A rural-based, populist political party that has defied the odds to establish a firm foothold in NSW state politics now has the ACT in its sights.
The Shooters, Fishers and Farmers Party has registered to be a political party in the ACT and is preparing to run candidates in the 17 October Legislative Assembly elections.
Founded in 1992 in response to the then-NSW premier Barry Unsworth’s plans to tighten gun laws, the party has broadened its appeal by tapping into general discontent in rural Australia about the loss of services and perceived neglect from the major political parties.
In NSW it has taken seats off the National Party and now has three lower house seats and two upper house ones. It also has one upper house seat in Victoria and Western Australia.
If the party’s application is approved, it will have branches in all states and territories. The ACT will be the last jurisdiction in which it will have a presence, although that has been more by chance than design, according to NSW State Director Filip Despotoski.
Mr Despotoski said the party was in the process of formulating specific ACT policies but voters should look to what it had done in NSW, Victoria and WA as a guide
He said the party had prospered due to a massive team effort, strong leaders, and a growing constituency and demographic, particularly in rural areas, who are sick of the major parties, ”particularly the National Party, who we think are just a rubber stamp and give the Liberals a free go at everything, and haven’t stuck up for the bush enough”, he said.
As examples, Mr Despotoski cites decisions on greyhound racing, council amalgamations, lack of spending in the bush, water policy, farmers’ rights and the lack of health infrastructure in the regions.
Mr Despotoski said NSW was governed by a self-serving Liberal-National Government that only cared about itself and its North Shore power base.
He said the party was much more than a libertarian, rural protest outfit.
”Only a few weeks ago we decided to vote to stop the public sector wage freeze [in NSW]. That has not much to do with shooting, fishing and farming but it was still, nonetheless, a very important policy decision, and there are a million and one examples of that over the past 25 years,” he said.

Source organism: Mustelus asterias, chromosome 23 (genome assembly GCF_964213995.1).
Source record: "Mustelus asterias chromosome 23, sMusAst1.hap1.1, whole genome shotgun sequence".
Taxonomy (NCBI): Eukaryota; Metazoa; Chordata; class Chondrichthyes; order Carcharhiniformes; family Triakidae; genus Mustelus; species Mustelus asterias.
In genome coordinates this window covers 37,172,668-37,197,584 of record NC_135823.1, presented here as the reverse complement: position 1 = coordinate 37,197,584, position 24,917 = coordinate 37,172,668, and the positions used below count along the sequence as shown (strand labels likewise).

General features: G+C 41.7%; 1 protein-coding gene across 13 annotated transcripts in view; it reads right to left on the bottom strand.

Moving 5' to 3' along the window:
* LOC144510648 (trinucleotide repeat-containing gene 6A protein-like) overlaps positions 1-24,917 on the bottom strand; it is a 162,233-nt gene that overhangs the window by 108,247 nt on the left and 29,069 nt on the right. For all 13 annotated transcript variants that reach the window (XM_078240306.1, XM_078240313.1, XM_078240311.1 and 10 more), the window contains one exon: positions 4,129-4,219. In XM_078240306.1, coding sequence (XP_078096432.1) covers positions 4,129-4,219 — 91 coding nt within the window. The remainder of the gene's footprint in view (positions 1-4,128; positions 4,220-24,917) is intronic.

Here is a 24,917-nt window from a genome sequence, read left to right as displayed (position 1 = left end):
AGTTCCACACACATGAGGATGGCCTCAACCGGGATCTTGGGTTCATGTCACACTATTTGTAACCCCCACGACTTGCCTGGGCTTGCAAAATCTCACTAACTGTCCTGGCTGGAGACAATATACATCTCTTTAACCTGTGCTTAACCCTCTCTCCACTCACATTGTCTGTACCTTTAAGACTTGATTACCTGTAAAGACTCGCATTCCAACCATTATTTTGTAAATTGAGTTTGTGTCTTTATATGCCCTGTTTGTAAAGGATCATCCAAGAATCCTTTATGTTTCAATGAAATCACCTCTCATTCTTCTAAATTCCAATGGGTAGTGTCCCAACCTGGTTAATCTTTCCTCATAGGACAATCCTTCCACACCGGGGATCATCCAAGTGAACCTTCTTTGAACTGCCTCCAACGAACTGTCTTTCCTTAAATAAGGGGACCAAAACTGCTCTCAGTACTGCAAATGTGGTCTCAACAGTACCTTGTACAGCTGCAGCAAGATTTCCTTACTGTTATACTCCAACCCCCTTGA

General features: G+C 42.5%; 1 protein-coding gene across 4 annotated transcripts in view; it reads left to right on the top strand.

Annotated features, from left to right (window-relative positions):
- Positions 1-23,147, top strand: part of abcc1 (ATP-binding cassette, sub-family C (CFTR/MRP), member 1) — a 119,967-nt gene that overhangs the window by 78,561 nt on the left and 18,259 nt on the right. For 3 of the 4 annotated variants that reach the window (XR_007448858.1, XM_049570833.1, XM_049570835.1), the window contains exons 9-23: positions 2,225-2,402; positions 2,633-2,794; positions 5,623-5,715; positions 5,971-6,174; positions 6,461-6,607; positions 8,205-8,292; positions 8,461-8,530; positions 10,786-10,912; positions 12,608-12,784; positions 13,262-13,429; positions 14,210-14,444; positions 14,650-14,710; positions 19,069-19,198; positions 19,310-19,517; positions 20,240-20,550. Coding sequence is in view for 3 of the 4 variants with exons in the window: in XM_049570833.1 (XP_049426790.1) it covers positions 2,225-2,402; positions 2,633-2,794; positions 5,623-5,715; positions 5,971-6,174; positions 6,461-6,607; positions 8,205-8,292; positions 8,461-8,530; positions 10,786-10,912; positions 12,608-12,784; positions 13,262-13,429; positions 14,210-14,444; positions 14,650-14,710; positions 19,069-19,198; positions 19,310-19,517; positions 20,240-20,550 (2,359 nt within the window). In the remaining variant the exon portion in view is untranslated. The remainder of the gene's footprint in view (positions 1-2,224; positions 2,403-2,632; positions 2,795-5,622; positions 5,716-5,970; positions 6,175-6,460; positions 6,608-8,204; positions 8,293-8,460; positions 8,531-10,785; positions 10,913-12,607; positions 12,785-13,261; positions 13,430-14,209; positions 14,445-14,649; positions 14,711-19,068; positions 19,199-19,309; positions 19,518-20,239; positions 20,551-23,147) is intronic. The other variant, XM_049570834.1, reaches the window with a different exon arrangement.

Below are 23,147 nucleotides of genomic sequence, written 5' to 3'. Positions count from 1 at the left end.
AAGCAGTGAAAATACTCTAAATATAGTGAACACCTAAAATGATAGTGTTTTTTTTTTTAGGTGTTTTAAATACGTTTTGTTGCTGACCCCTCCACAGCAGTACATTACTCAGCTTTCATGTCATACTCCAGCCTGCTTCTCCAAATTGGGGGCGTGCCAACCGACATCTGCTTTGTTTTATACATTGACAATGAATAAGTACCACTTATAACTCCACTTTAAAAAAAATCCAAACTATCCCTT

But two years ago Shooters MPs also shot down the Victorian Government’s political donation laws, saying they would disadvantage small parties.
He did not think the ‘shooters’ tag would be a turn-off for ACT voters.
”We’re very proud to represent all law-abiding firearms owners,” Mr Despotoski said. ”We support changes to the gun laws in line with our policy.”
That policy does not support US-style gun laws but does back the right to protect family and home, and self-defence using firearms and the expansion of shooting ranges. It also wants tougher penalties for the illegal use of firearms and a permanent gun amnesty so people can surrender their weapons.
Probably not a high-order issue for ACT voters, but the party pitches itself as a group of non-politicians who argue that the main parties have let down their constituencies.
Mr Despotoski said the elected members were ”down-to-earth people, not politicians, which is probably why they are there”.
”We’re hoping that has been seen and that will be reflected across the ACT and Australia,” he said.
“We’re far off reaching our full potential. We’re still growing, still a minor party and we’ll make mistakes but we’ll learn from those, and never sell out our constituency or the people we purport to represent, which is a hell of a lot more than the major parties can say.”
Mr Despotoski said the party had not decided what to do about preferences in the ACT.
”People get caught up with preferencing like it’s the old days of parties in back-room deals. Now it’s a recommendation,” he said.
In the Eden-Monaro by-election, the party preferenced Labor’s Kristy McBain ahead of Liberal candidate Fiona Kotvojs and it may have been the deciding factor for the ALP. SFF Eden-Monaro candidate Matthew Stadtmiller received around 5.4 per cent of the primary vote; SFF NSW leader Robert Borsak told The Australian he estimated up to 60 per cent of Shooters preferences flowed to Ms McBain.